CD-R, Death Paradise, 2008
Plastic Violence is power electronics delivered in Italian fashion, courtesy of Paolillo Fabrizio and Marco Ricci. The project takes its cues most notably from rhythmic noise and the usual experimental post-industrial fusions, not to mention space rock and shoegazing, and even has a little free jazz thrown in the mix. Following the release of the twelve-part mini-CD “Dog Series” (2007), Plastic Violence now returns with an extremely limited promotional release chock-full of harsh electronics. Most striking about “A Mouthful of Dust (A Soundtrack for the Desertic Landscapes – Vol. 1)” is its range of expression within both the genre and the confines of a rather short format (nine tracks of unexceptional length, plus one bonus track). The release manages to avoid wholeheartedly indulging in common rhythmic noise clichés (or even a single cliché) while engaging a simultaneous familiarity with those selfsame themes. The title track, for instance, showcases harsh noise and feedback loops driven by a plodding, jarring beat, and expanded with high-pitched jazzy bursts appropriate to post-apocalyptic sound collages.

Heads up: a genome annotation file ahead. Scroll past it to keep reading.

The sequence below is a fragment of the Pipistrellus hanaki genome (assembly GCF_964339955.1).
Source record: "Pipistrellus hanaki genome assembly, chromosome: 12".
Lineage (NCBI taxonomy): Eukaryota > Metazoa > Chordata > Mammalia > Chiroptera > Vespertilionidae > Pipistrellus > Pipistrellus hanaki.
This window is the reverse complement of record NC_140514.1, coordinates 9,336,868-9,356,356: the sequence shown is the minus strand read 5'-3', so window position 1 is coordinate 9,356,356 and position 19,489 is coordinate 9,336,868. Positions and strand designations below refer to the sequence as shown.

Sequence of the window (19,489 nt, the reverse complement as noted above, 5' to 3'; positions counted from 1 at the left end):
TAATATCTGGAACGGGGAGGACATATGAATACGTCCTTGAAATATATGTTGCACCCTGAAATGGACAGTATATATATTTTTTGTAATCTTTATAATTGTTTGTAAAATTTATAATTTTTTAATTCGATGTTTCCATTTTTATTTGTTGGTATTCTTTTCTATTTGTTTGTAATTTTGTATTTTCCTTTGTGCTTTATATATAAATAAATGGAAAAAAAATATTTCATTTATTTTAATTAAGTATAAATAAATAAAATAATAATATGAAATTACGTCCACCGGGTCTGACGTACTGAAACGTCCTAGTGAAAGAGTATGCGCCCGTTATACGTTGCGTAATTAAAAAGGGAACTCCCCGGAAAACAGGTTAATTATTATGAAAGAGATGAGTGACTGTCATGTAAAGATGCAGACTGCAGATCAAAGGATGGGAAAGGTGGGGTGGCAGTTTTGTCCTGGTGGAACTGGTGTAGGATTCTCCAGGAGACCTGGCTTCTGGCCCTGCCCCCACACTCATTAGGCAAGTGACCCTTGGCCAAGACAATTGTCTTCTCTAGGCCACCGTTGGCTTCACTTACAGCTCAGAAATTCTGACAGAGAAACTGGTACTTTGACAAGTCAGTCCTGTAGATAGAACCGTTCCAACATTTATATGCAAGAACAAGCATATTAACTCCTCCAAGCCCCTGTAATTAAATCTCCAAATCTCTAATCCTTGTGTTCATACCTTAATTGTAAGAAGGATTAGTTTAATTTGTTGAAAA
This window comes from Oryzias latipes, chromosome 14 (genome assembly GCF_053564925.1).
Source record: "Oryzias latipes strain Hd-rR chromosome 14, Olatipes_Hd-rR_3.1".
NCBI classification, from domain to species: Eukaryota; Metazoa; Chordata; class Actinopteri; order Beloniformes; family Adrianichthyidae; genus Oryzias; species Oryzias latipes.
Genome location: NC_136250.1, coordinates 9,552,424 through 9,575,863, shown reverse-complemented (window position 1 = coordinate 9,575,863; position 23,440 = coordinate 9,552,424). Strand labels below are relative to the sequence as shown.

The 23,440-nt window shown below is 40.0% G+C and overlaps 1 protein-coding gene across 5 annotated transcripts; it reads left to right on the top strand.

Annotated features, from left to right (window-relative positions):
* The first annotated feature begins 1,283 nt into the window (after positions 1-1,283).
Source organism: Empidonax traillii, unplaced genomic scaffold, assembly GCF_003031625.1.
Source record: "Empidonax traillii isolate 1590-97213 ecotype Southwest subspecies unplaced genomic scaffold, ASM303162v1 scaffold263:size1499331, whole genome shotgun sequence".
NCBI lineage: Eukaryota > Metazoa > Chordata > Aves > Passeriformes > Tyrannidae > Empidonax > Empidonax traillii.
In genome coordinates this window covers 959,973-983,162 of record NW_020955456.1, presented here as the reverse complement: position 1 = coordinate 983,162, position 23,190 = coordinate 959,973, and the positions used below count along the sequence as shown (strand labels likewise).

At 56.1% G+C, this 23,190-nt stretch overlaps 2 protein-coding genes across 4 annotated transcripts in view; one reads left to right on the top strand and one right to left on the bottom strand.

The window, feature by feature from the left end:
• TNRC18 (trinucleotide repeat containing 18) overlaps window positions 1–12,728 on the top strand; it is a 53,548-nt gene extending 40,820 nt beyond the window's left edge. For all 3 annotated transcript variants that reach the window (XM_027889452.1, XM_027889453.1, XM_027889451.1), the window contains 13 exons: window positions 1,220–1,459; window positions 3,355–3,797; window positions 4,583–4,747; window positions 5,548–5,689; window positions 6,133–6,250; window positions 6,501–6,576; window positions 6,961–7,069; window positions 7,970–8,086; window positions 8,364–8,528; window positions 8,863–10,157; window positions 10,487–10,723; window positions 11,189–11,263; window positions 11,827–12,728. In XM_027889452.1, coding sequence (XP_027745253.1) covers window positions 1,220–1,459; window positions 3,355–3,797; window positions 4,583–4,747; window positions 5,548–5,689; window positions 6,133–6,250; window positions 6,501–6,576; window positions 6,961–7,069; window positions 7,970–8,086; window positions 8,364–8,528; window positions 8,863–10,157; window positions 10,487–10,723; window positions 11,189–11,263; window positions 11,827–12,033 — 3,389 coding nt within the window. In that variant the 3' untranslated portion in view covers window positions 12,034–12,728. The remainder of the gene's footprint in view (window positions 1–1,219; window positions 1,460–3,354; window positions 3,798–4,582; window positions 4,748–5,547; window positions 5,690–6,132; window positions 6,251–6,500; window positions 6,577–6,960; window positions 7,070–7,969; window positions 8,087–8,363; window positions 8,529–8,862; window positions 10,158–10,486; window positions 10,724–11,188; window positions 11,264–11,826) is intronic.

Aside from similarities in feedback, processed guitar wailing and nicely modulated bass, the several tracks on “A Mouthful of Dust” form a varied suite of corrosive electronics. “Entering the Mirage” offers a moment of broken atmospherics and wistful glimpses of ruination, balancing out the slow-motion hallucinations of “Tripping Beings.” Appropriately enough, the latter track gorges on bowel shaking, buzzing bass-tones and distorted guitar-sounds that make space rock stabs into other dimensions. None of this really compares to the punishing cycles of mechanistic breakdown churned out by “Totally Tilted…” in classic wall-of-noise dissonance, but at least that method is countered by the skittish, building clicks and bass of “The Flight of the Last Firebirds” or the thick, bass-heavy spikes perforating the bonus track, “Decendent, Faster.” It should be apparent by now that there exist recognizable bits and pieces from an array of experimental noise types on this release. Despite that, “A Mouthful of Dust” manages to maintain an overall unhurriedness or patience about it, from death-march-tempo cadences to ambient crackling and molasses-infused psychedelics. The desert is expansive indeed.
— Dutton Hauhart